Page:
Recently, various works based on deep learning have achieved significant improvement in flow prediction. Firstly, the LSTM [doi:10.1162/neco.1997.9.8.1735] based methods demonstrates excellent performance on capturing temporal dependencies when predicting spatialtemporal flow [DBLP:cui_ke_wang]. Then, convolutional structures were investigated on capturing spatial dependencies in flow prediction tasks [Zhang:2016:DPM:2996913.2997016]. After the deep residual convolutional network is proposed [Kaiming_He_2015], several works based on deep residual structure achieve significant improvement in capturing spatialtemporal dependencies in flow prediction [zhang_zheng_qi]. Lately, after Convolutional LSTM achieved tremendous success in processing spatialtemporal information [NIPS2015_5955], several researches employ such convolutional recurrent structure to learn spatial and temporal dependencies and further improve the performance of predicting flow [ke_zheng_yang, Zhou:2018:PMC:3159652.3159682, a98d8116a2684b17bdabc50c1e1713b3, stdn]. However, these works fail to comprehensively measure the temporal dependencies and also overlook the complicated correlations between spatial and temporal dependencies. Convolutional LSTM achieved tremendous success in processing spatialtemporal information [NIPS2015_5955], several researches employ such convolutional recurrent structure to learn spatial and temporal dependencies and further improve the performance of predicting flow [ke_zheng_yang, Zhou:2018:PMC:3159652.3159682, a98d8116a2684b17bdabc50c1e1713b3, stdn]. However, these works fail to comprehensively measure the temporal dependencies and also overlook the complicated correlations between spatial and temporal dependencies. Convolutional LSTM achieved tremendous success in processing spatialtemporal information [NIPS2015_5955], several researches employ such convolutional recurrent structure to learn spatial and temporal dependencies and further improve the performance of predicting flow [ke_zheng_yang, Zhou:2018:PMC:3159652.3159682, a98d8116a2684b17bdabc50c1e1713b3, stdn]. However, these works fail to comprehensively measure the temporal dependencies and also overlook the complicated correlations between spatial and temporal dependencies. Convolutional LSTM achieved tremendous success in processing spatialtemporal information [NIPS2015_5955], several researches employ such convolutional recurrent structure to learn spatial and temporal dependencies and further improve the performance of predicting flow [ke_zheng_yang, Zhou:2018:PMC:3159652.3159682, a98d8116a2684b17bdabc50c1e1713b3, stdn]. However, these works fail to comprehensively measure the temporal dependencies and also overlook the complicated correlations between spatial and temporal dependencies.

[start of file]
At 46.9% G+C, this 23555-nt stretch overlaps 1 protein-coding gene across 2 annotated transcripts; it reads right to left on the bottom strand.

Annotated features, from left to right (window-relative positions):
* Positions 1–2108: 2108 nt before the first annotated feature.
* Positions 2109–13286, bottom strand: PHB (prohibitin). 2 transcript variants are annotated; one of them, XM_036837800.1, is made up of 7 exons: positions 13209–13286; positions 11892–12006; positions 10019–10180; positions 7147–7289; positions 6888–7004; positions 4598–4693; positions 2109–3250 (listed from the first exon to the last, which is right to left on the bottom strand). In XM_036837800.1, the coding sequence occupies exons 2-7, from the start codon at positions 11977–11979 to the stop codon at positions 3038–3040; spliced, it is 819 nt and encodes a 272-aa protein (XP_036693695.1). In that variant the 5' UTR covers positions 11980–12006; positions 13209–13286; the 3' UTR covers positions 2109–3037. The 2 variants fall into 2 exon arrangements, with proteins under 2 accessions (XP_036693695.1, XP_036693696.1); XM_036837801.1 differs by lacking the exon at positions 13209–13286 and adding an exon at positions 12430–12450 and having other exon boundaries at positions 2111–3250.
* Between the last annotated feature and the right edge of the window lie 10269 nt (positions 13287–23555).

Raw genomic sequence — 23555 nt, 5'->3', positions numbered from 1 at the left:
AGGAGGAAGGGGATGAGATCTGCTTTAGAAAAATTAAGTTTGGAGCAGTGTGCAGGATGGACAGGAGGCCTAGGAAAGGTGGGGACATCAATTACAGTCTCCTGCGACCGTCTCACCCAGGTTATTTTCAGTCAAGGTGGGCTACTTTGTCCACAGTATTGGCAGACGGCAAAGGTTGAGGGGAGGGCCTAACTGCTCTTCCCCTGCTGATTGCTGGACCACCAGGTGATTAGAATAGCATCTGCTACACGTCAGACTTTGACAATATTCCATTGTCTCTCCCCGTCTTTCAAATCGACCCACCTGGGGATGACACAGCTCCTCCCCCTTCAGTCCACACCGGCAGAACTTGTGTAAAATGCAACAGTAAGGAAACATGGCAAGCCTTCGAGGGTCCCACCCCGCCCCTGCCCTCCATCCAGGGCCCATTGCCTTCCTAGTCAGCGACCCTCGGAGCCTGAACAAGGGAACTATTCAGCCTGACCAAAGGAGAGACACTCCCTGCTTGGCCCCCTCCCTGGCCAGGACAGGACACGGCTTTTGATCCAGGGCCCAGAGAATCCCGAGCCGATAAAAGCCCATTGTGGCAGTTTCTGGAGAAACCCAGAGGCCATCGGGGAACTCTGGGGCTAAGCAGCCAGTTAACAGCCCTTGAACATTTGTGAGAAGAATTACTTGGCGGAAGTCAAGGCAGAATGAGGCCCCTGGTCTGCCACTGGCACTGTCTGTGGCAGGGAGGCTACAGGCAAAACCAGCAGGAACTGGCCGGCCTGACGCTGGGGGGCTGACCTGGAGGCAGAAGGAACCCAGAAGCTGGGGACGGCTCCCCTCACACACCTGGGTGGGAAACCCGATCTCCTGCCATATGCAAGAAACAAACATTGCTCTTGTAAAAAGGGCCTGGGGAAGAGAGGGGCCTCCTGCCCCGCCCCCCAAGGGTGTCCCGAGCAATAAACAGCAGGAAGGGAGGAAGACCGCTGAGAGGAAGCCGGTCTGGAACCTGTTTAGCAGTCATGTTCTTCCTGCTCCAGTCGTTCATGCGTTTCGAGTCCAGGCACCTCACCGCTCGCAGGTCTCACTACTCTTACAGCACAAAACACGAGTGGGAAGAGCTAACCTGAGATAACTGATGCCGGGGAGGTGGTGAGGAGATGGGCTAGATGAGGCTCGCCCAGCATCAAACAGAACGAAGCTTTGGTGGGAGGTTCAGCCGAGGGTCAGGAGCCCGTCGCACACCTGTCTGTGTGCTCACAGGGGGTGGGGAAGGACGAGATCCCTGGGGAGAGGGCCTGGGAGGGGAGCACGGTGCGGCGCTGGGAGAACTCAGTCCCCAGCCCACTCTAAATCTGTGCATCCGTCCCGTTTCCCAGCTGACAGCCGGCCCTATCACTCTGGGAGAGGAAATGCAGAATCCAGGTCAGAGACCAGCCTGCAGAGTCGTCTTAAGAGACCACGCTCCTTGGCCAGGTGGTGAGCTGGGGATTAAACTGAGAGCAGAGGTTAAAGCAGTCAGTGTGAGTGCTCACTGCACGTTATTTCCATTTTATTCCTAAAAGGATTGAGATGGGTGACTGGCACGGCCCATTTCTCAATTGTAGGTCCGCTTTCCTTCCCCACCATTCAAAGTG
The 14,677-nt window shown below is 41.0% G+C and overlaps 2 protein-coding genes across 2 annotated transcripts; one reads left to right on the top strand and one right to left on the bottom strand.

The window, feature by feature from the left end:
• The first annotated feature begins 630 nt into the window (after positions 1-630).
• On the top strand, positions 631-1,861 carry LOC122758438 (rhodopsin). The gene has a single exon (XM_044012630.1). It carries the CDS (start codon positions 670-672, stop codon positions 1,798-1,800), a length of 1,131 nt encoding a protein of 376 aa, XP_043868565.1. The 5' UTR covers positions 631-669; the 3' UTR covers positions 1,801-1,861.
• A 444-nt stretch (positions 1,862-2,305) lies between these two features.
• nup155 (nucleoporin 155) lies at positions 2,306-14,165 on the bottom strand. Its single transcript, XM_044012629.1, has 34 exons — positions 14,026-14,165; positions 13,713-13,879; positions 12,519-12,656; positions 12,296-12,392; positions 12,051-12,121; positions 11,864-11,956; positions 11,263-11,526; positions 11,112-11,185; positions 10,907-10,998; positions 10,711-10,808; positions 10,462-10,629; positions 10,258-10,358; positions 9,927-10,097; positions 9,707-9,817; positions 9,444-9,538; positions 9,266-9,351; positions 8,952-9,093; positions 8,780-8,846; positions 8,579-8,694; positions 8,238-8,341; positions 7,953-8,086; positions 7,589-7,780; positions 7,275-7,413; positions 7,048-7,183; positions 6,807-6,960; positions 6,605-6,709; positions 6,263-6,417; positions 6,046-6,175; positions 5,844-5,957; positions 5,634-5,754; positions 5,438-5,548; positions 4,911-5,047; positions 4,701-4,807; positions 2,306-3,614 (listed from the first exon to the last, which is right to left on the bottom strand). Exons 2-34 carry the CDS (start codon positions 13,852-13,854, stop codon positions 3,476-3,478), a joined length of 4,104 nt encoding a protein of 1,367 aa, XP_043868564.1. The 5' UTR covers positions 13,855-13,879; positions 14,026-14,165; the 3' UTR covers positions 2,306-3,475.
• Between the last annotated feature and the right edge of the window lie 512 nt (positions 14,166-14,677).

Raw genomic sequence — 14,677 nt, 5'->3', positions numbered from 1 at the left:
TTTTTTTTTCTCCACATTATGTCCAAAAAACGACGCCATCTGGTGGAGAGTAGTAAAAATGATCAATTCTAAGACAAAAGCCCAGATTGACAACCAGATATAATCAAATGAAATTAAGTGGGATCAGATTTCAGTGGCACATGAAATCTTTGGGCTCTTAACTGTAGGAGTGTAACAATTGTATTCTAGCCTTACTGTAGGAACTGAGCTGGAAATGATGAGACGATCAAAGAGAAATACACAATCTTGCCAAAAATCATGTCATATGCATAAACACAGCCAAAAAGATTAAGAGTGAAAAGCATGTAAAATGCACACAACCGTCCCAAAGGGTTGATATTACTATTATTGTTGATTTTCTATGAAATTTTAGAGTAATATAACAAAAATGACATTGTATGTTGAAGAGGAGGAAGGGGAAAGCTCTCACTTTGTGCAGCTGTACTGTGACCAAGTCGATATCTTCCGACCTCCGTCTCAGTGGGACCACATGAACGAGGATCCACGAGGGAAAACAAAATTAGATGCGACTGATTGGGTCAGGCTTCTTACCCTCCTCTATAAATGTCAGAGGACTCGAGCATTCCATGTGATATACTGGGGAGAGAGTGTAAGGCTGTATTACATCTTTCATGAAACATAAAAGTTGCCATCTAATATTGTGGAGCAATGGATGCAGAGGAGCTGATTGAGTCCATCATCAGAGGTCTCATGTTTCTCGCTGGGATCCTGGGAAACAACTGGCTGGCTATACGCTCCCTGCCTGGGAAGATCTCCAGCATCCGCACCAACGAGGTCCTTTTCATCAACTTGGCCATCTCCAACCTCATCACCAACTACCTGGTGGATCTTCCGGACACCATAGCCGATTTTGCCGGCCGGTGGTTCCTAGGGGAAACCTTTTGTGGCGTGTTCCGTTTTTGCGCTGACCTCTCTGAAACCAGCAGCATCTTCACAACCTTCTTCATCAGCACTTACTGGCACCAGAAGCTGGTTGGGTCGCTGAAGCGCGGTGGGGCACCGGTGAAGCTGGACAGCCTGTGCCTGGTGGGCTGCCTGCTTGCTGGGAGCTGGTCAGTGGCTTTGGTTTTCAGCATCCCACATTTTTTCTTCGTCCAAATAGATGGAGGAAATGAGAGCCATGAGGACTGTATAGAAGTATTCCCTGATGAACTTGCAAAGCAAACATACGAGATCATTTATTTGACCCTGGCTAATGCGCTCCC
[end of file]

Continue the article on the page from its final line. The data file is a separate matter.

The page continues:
SelfAttention